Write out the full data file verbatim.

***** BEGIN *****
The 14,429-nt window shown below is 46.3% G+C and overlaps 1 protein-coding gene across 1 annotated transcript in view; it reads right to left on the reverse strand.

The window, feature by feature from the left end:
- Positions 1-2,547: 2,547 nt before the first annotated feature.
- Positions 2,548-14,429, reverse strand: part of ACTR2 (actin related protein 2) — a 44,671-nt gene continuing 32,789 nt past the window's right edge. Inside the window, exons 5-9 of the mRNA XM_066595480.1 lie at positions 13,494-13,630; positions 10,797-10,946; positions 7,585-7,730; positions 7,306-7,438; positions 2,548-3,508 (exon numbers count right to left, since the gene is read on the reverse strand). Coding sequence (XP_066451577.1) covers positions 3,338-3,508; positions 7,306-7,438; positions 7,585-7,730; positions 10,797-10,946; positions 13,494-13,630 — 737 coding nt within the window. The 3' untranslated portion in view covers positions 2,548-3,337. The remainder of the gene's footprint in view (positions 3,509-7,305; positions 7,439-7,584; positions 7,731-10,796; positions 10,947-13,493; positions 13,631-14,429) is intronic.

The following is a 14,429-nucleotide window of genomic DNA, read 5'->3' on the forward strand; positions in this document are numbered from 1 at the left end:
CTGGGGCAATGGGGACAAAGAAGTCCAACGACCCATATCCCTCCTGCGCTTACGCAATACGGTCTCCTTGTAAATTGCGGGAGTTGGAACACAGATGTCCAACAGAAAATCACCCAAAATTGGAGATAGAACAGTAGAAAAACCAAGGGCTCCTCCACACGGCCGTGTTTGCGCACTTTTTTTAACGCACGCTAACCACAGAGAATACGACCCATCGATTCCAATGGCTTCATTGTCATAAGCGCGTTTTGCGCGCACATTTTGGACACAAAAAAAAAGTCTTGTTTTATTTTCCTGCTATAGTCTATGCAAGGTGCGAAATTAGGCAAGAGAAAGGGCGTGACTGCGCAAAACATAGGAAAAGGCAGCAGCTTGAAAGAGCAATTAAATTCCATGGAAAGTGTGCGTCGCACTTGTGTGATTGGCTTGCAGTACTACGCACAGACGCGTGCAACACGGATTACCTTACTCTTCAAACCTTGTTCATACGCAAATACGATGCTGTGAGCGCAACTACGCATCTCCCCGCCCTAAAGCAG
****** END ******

The 14,429-nt window shown below is 46.3% G+C and overlaps 1 protein-coding gene across 1 annotated transcript in view; it reads right to left on the reverse strand.

The window, feature by feature from the left end:
- Positions 1-2,547: 2,547 nt before the first annotated feature.
- Positions 2,548-14,429, reverse strand: part of ACTR2 (actin related protein 2) — a 44,671-nt gene continuing 32,789 nt past the window's right edge. Inside the window, exons 5-9 of the mRNA XM_066595480.1 lie at positions 13,494-13,630; positions 10,797-10,946; positions 7,585-7,730; positions 7,306-7,438; positions 2,548-3,508 (exon numbers count right to left, since the gene is read on the reverse strand). Coding sequence (XP_066451577.1) covers positions 3,338-3,508; positions 7,306-7,438; positions 7,585-7,730; positions 10,797-10,946; positions 13,494-13,630 — 737 coding nt within the window. The 3' untranslated portion in view covers positions 2,548-3,337. The remainder of the gene's footprint in view (positions 3,509-7,305; positions 7,439-7,584; positions 7,731-10,796; positions 10,947-13,493; positions 13,631-14,429) is intronic.

The following is a 14,429-nucleotide window of genomic DNA, read 5'->3' on the forward strand; positions in this document are numbered from 1 at the left end:
CTGGGGCAATGGGGACAAAGAAGTCCAACGACCCATATCCCTCCTGCGCTTACGCAATACGGTCTCCTTGTAAATTGCGGGAGTTGGAACACAGATGTCCAACAGAAAATCACCCAAAATTGGAGATAGAACAGTAGAAAAACCAAGGGCTCCTCCACACGGCCGTGTTTGCGCACTTTTTTTAACGCACGCTAACCACAGAGAATACGACCCATCGATTCCAATGGCTTCATTGTCATAAGCGCGTTTTGCGCGCACATTTTGGACACAAAAAAAAAGTCTTGTTTTATTTTCCTGCTATAGTCTATGCAAGGTGCGAAATTAGGCAAGAGAAAGGGCGTGACTGCGCAAAACATAGGAAAAGGCAGCAGCTTGAAAGAGCAATTAAATTCCATGGAAAGTGTGCGTCGCACTTGTGTGATTGGCTTGCAGTACTACGCACAGACGCGTGCAACACGGATTACCTTACTCTTCAAACCTTGTTCATACGCAAATACGATGCTGTGAGCGCAACTACGCATCTCCCCGCCCTAAAGCAG